A lot of the men that I met afterward told me, “I wouldn’t be alive if it wasn’t for your dad.”
The end of the war was nearing. The Russian allies advanced and liberated the camp.
During this time, my mother was sent to Normandy and then to Belgium.
The Germans were making their final push to win the war in the “Battle of the Bulge.” All my mother knew was that my dad was “missing in action.” But she got a call that he’d made it all the way back through “No Man’s Land” to the American lines and was waiting for her.
They reconnected. My father was over six-feet tall but now weighed around 100 pounds and had not bathed for nine months. He always believed that God had provided a miracle.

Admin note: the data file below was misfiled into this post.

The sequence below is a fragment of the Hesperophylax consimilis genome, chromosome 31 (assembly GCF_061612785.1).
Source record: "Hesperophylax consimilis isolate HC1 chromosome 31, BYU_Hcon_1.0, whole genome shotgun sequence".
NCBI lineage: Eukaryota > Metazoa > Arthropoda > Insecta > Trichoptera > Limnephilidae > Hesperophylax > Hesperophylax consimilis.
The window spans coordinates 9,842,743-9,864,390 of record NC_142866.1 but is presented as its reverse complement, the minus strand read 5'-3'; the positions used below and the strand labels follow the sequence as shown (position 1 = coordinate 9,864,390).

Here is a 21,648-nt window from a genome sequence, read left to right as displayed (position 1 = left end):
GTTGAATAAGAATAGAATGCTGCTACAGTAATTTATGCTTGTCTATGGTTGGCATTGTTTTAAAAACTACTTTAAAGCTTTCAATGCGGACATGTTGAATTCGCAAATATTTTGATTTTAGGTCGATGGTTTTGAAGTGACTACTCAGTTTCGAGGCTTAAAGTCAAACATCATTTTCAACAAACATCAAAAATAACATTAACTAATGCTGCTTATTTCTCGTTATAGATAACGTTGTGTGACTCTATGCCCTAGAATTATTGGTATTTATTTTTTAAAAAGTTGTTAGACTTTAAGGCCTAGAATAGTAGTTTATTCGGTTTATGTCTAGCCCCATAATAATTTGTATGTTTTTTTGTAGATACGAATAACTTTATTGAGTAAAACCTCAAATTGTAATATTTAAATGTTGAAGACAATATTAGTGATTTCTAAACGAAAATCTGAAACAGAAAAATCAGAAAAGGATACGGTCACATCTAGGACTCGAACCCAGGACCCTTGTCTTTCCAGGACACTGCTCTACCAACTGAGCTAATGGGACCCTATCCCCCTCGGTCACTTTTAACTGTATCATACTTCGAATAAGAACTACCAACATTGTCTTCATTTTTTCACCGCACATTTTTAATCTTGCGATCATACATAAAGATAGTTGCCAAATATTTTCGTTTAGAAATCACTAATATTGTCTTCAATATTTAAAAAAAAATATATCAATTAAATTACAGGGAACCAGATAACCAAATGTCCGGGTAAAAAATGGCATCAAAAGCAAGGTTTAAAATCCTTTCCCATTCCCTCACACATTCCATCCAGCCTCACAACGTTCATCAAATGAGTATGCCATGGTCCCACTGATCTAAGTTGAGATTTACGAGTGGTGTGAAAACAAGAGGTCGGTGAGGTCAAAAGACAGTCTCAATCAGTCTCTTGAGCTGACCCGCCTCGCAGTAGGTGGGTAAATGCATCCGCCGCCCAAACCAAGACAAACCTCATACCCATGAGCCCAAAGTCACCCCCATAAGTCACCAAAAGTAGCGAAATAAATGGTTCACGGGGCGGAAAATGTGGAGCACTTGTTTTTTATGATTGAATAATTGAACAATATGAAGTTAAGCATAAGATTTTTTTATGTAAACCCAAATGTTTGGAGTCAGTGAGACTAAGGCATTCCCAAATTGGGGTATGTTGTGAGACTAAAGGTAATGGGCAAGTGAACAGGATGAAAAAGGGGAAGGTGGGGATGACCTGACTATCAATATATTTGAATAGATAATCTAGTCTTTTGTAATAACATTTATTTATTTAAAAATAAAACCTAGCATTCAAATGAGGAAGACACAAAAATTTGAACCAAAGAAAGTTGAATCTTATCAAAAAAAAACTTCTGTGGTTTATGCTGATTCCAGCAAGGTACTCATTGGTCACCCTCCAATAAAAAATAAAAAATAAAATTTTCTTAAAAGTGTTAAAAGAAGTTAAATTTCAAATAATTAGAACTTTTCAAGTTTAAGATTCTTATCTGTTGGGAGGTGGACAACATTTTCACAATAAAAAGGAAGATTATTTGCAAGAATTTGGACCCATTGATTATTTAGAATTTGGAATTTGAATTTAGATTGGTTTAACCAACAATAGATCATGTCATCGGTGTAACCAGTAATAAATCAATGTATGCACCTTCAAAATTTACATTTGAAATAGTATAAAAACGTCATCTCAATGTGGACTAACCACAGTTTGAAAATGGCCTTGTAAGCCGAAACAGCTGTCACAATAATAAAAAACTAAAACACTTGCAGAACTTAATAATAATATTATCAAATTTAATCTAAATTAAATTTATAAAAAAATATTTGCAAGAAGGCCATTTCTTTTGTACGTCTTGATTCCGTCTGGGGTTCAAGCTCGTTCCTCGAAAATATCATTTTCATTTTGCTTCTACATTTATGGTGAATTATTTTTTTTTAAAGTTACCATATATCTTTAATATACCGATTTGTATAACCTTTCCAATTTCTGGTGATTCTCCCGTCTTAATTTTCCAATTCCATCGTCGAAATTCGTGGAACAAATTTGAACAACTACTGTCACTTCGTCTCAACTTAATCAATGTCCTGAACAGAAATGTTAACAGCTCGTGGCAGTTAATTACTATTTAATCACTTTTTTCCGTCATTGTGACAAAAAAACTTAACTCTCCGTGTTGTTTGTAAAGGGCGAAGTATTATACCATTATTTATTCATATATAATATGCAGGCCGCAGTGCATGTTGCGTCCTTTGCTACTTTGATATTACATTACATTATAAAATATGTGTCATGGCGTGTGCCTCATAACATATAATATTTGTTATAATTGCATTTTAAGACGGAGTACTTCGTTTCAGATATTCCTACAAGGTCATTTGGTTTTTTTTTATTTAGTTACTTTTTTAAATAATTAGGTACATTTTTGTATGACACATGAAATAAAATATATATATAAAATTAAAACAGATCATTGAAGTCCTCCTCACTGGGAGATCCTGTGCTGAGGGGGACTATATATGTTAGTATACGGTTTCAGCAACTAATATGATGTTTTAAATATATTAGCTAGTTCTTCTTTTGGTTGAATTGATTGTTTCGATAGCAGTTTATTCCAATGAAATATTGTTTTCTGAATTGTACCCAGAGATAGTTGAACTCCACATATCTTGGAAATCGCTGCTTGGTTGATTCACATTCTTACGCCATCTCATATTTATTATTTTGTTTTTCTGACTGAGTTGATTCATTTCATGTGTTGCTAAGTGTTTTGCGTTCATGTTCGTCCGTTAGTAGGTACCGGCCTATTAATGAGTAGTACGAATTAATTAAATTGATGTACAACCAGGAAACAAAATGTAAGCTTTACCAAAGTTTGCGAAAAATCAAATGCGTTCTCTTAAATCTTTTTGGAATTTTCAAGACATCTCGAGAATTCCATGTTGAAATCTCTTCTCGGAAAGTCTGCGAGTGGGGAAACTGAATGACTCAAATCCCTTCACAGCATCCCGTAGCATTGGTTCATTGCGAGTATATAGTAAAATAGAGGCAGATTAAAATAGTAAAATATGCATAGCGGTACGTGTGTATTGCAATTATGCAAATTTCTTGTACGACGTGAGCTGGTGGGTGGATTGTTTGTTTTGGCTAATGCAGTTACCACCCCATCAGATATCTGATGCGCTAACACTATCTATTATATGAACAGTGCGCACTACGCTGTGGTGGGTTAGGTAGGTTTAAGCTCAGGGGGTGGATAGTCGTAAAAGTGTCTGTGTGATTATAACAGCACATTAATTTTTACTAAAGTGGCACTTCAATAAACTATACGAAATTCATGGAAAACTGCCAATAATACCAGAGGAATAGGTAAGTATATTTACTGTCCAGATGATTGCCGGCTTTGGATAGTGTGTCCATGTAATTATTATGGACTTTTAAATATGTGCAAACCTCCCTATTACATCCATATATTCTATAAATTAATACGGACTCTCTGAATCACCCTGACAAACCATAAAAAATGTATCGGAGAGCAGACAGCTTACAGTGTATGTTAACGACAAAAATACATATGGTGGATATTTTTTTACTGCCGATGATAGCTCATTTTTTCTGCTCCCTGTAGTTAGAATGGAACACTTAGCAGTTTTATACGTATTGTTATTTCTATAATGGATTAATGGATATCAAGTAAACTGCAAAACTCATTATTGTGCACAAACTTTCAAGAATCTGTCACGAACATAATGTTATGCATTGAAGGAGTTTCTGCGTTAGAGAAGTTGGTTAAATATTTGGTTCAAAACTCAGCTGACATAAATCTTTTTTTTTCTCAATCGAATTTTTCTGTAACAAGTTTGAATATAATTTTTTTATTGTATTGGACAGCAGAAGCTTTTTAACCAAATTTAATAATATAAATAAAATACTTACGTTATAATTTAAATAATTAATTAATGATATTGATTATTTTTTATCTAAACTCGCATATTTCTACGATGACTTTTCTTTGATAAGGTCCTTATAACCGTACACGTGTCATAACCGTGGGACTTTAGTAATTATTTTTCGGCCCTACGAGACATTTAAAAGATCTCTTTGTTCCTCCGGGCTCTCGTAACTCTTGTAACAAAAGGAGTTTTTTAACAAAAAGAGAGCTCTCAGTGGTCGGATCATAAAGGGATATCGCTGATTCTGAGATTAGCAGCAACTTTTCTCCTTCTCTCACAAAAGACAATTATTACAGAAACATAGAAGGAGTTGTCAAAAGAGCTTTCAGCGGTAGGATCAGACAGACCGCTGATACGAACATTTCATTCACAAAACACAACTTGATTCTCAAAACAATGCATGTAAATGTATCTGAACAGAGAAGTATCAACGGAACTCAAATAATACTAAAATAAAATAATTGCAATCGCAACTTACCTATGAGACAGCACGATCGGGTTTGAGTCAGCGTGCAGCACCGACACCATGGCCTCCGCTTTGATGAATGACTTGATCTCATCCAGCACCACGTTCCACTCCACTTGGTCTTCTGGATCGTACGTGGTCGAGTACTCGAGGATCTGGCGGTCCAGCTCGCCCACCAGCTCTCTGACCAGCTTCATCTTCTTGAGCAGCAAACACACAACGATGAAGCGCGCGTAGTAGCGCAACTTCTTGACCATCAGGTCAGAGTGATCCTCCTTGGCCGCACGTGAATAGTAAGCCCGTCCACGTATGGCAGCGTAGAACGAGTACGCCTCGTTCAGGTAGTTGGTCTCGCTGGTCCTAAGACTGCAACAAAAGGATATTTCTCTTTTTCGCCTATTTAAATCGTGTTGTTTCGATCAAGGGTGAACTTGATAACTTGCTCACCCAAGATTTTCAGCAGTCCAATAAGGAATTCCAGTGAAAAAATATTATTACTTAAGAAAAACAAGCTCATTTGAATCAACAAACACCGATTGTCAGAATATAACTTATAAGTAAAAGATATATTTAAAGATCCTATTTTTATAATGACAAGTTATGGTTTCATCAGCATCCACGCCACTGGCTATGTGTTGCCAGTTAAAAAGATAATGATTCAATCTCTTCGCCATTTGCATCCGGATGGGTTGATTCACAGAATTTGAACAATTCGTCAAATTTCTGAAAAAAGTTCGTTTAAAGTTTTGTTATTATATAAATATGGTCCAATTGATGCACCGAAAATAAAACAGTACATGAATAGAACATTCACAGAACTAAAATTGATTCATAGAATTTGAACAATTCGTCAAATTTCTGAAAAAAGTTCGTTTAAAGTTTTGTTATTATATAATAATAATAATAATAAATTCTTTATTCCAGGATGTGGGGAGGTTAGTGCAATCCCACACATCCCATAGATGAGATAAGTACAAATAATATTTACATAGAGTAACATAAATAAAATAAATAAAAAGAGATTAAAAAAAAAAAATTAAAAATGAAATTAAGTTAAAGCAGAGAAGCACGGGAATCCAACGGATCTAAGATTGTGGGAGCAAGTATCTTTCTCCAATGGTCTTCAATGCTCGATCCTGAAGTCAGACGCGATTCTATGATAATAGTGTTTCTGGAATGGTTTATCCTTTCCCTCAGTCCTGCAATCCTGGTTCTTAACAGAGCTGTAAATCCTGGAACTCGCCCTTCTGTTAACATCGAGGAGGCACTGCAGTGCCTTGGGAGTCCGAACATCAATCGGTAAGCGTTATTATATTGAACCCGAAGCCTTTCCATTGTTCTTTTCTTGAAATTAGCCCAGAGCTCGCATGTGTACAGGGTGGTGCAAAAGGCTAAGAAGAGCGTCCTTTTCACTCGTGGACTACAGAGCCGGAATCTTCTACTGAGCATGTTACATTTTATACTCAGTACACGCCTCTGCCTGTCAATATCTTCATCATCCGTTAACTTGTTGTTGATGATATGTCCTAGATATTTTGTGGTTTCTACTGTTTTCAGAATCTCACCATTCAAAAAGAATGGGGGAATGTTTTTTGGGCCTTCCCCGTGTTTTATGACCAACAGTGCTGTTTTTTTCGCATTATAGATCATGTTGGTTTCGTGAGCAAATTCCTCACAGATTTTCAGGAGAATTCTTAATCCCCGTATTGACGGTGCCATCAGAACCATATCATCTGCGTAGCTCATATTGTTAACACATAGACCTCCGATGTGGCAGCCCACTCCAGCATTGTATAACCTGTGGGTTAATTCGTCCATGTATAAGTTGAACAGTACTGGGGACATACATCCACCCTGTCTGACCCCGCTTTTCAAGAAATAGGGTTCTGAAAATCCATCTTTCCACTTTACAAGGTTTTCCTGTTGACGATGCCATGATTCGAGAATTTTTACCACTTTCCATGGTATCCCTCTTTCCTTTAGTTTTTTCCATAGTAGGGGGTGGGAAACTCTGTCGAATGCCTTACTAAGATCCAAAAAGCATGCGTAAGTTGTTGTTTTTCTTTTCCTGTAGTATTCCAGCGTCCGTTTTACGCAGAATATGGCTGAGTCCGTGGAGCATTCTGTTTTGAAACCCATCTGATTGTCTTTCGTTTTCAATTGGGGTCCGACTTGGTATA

I’m very lucky to have been born considering all my mom and dad went through. They were married 55 years and spent the rest of their lives together.
Their experience has always affected my viewpoint of life. When you’re having the worst day, you have to think, “This is nothing. I’m not sitting in a German prison camp starving and freezing to death. This is nothing to be upset about.”
Every time our office goes through an inspection and our staff begins to get a little stressed out, I tell them about my father and remind them, “Stand up and look them in the eye. No reason to be afraid.”